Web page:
All of the LS3/6's drivers are manufactured in Norway (footnote 2) by SEAS, presumably to Stirling Broadcast's specifications. The smaller and uppermost of the two tweeters has a 0.75" (19mm) Sonomex dome, while the larger has a 1" (27mm) coated-fabric dome; each has a ferrofluid-cooled voice-coil and a protective mesh outer cover. The 8.6" woofer has, as you'd expect, a polymer cone 6.5" in diameter, along with a compliant half-roll surround, a ferrite magnet, a very nice cast-alloy frame, and a dustcap made not of stiff plastic but of the softest, most pliable rubber I've ever encountered. Interesting. The two high-frequency drivers are rabbeted into the front baffle; a recess is also made for the woofer's mounting rim, but from behind the baffle, in the manner of recent Harbeth speakers. The front-mounted reflex port is formed by a plastic tube 2.9" (75mm) long and 2.7" (70mm) in diameter.
The Stirling's enclosure is built from three different thicknesses of board: 5/8"-thick MDF for the rear panel, 3/8"-thick MDF for the front baffle, and 3/8"-thick birch plywood for the rets of the cabinet. All panels are veneered inside and out, to prevent warping, and all but the front are covered, on virtually every available surface, with thin sheets of damping material stapled and glued into place. The same inner surfaces are also padded with thick sheets of acoustical foam. The front baffle and rear panel are both removablea vestige, one assumes, of the breed's history of field use, wherein frenzied techies require quick access to damaged driversand are held in place with 12 wood screws each. The screws are secured not with threaded inserts but are screwed directly into furring strips mounted within the enclosure: an eyebrow-raising economy in a $4590/pair loudspeaker that is otherwise exceptionally well crafted.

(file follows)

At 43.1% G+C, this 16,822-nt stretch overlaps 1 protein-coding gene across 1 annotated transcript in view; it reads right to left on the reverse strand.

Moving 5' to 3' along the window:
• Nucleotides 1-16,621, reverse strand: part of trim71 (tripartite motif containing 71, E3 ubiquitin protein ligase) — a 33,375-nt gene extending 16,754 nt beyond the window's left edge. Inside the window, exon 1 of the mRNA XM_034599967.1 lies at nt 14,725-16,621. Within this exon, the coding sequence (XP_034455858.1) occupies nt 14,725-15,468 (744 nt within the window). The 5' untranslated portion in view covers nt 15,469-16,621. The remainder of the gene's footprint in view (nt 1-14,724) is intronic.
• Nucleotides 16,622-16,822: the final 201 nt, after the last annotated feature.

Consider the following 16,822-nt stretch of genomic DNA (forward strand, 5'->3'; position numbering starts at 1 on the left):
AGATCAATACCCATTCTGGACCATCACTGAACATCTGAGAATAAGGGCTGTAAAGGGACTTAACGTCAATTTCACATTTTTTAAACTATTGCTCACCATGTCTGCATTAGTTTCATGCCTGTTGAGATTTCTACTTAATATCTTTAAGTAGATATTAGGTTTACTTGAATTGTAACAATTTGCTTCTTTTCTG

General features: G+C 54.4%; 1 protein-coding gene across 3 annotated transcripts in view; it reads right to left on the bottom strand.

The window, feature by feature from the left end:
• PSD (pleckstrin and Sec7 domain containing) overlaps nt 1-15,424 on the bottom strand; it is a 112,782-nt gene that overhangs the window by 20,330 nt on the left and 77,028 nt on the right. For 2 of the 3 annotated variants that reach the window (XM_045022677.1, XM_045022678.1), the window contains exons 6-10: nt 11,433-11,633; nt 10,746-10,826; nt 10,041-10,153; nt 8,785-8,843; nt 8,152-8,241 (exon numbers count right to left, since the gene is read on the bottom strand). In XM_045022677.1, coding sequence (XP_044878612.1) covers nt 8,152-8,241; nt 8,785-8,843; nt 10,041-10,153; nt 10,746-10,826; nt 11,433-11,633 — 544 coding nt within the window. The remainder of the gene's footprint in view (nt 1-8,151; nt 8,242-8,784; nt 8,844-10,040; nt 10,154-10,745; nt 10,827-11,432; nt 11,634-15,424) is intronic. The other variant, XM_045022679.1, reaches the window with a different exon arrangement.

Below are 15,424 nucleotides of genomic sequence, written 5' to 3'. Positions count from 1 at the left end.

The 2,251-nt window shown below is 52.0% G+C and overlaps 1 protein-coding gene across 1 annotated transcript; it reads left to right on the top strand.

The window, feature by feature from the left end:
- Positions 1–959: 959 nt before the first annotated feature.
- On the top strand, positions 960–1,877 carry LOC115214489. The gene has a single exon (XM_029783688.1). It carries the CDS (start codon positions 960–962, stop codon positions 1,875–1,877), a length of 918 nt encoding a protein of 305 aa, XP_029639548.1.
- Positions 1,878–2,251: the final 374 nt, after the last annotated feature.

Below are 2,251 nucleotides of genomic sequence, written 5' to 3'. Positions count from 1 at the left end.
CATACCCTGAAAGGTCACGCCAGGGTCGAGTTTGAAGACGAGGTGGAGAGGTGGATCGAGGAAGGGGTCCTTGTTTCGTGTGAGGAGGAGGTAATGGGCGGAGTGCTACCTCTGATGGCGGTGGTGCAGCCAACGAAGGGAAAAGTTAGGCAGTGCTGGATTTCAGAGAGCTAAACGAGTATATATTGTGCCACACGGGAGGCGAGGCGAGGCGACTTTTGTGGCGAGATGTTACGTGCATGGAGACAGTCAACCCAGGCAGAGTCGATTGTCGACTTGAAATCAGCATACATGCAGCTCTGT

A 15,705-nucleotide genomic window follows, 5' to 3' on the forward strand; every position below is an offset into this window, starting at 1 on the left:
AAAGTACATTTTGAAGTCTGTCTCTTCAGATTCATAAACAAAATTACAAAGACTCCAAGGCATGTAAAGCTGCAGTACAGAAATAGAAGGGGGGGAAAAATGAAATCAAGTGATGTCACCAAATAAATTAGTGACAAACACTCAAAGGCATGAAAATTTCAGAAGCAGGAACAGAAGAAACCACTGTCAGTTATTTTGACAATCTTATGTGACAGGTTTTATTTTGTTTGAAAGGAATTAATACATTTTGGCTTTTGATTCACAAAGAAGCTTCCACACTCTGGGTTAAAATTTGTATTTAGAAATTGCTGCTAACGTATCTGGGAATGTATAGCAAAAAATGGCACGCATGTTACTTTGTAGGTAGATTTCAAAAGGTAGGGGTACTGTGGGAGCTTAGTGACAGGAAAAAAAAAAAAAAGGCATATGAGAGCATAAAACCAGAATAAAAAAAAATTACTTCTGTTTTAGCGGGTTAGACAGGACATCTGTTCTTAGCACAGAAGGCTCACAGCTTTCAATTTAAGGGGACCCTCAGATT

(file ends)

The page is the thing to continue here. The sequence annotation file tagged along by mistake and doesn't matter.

The Stirling LS3/6 speaks to the world courtesy of two pairs of gold-plated brass terminals, with gold-plated links that can be removed for biwiring. A 6" by 9" circuit board, fastened to the inside rear panel, holds the crossover components: six chokes of varying size (two of them quite large), six film capacitors, and six resistors. I also spotted two sets of miniature jumper switches, both marked "+0.6dB." Interesting.
A word about the packaging: brilliant. The carton and packing for the Stirling Broadcast LS3/6 appear to have been designed by someone with an understanding of physics, some practical experience in sending and receiving large consumer goods, and a distaste for overkill. The carton is spare but sturdy, the packing simple and smart. It worksand it appears as though it could withstand repeated use. Support literature, on the other hand, appears to be nonexistent.
Installation and setup
Perhaps it was good design, good luck, good instincts, or some combination of all threewhatever the cause, the time I spent setting up the Stirling LS3/6s was brief and untroubled. Blessedly, their stands required no assembly, apart from screwing optional spiked feet in the threaded inserts at the bottoms of their feet. (I ultimately uninserted them and settled instead on the comparatively unfussy sound of the wood stands resting directly on my wood floor.) And because thin rubber pads were pre-installed on the top surfaces of the stands, I didn't ever have to subject myself to the drudgery of rolling little bits of Blu-Tak into pea-size balls, as one must do with virtually every other stand of this sort.
Footnote 1: I have been told that the C in the model designation BC1 stands for Celestion; I have no idea what the B stands for, but I would like to think that it's bedpost.
Footnote 2: After opening the cabinet and making note of the labels on the drivers, I began my research by Googling the words Norway and tweeter; my first several hits pointed to a November 25, 2013 article in The Local: Norway's News in English, with the headline "POLICE IN NORWAY ARREST RACIST TWEETER." Interesting.